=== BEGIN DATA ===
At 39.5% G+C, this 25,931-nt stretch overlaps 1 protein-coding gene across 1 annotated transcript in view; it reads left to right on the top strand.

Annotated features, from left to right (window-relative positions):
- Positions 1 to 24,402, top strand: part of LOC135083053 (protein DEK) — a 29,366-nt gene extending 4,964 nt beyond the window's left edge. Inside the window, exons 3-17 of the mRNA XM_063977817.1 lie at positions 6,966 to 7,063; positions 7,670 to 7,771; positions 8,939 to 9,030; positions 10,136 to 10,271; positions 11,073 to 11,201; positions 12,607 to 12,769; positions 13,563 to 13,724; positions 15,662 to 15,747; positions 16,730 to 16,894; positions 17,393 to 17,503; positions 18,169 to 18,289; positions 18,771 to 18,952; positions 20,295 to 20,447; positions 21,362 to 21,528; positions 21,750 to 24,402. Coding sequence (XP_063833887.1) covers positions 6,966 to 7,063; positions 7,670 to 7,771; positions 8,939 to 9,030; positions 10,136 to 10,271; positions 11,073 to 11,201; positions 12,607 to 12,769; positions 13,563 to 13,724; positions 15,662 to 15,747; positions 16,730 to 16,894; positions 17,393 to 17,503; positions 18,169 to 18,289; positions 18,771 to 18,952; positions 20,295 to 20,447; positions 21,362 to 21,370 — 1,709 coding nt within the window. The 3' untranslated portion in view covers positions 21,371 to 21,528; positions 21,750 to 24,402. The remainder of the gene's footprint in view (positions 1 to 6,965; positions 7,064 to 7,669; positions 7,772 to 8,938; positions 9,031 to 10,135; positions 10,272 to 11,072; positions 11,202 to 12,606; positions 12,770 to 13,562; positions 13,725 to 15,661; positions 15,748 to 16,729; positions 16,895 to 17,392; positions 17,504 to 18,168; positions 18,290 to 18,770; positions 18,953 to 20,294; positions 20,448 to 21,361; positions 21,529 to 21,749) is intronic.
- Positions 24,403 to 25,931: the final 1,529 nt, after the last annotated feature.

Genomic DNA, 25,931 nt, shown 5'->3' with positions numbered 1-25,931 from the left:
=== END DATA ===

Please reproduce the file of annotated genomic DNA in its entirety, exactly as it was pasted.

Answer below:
At 39.5% G+C, this 25,931-nt stretch overlaps 1 protein-coding gene across 1 annotated transcript in view; it reads left to right on the top strand.

Annotated features, from left to right (window-relative positions):
- Positions 1 to 24,402, top strand: part of LOC135083053 (protein DEK) — a 29,366-nt gene extending 4,964 nt beyond the window's left edge. Inside the window, exons 3-17 of the mRNA XM_063977817.1 lie at positions 6,966 to 7,063; positions 7,670 to 7,771; positions 8,939 to 9,030; positions 10,136 to 10,271; positions 11,073 to 11,201; positions 12,607 to 12,769; positions 13,563 to 13,724; positions 15,662 to 15,747; positions 16,730 to 16,894; positions 17,393 to 17,503; positions 18,169 to 18,289; positions 18,771 to 18,952; positions 20,295 to 20,447; positions 21,362 to 21,528; positions 21,750 to 24,402. Coding sequence (XP_063833887.1) covers positions 6,966 to 7,063; positions 7,670 to 7,771; positions 8,939 to 9,030; positions 10,136 to 10,271; positions 11,073 to 11,201; positions 12,607 to 12,769; positions 13,563 to 13,724; positions 15,662 to 15,747; positions 16,730 to 16,894; positions 17,393 to 17,503; positions 18,169 to 18,289; positions 18,771 to 18,952; positions 20,295 to 20,447; positions 21,362 to 21,370 — 1,709 coding nt within the window. The 3' untranslated portion in view covers positions 21,371 to 21,528; positions 21,750 to 24,402. The remainder of the gene's footprint in view (positions 1 to 6,965; positions 7,064 to 7,669; positions 7,772 to 8,938; positions 9,031 to 10,135; positions 10,272 to 11,072; positions 11,202 to 12,606; positions 12,770 to 13,562; positions 13,725 to 15,661; positions 15,748 to 16,729; positions 16,895 to 17,392; positions 17,504 to 18,168; positions 18,290 to 18,770; positions 18,953 to 20,294; positions 20,448 to 21,361; positions 21,529 to 21,749) is intronic.
- Positions 24,403 to 25,931: the final 1,529 nt, after the last annotated feature.

Genomic DNA, 25,931 nt, shown 5'->3' with positions numbered 1-25,931 from the left: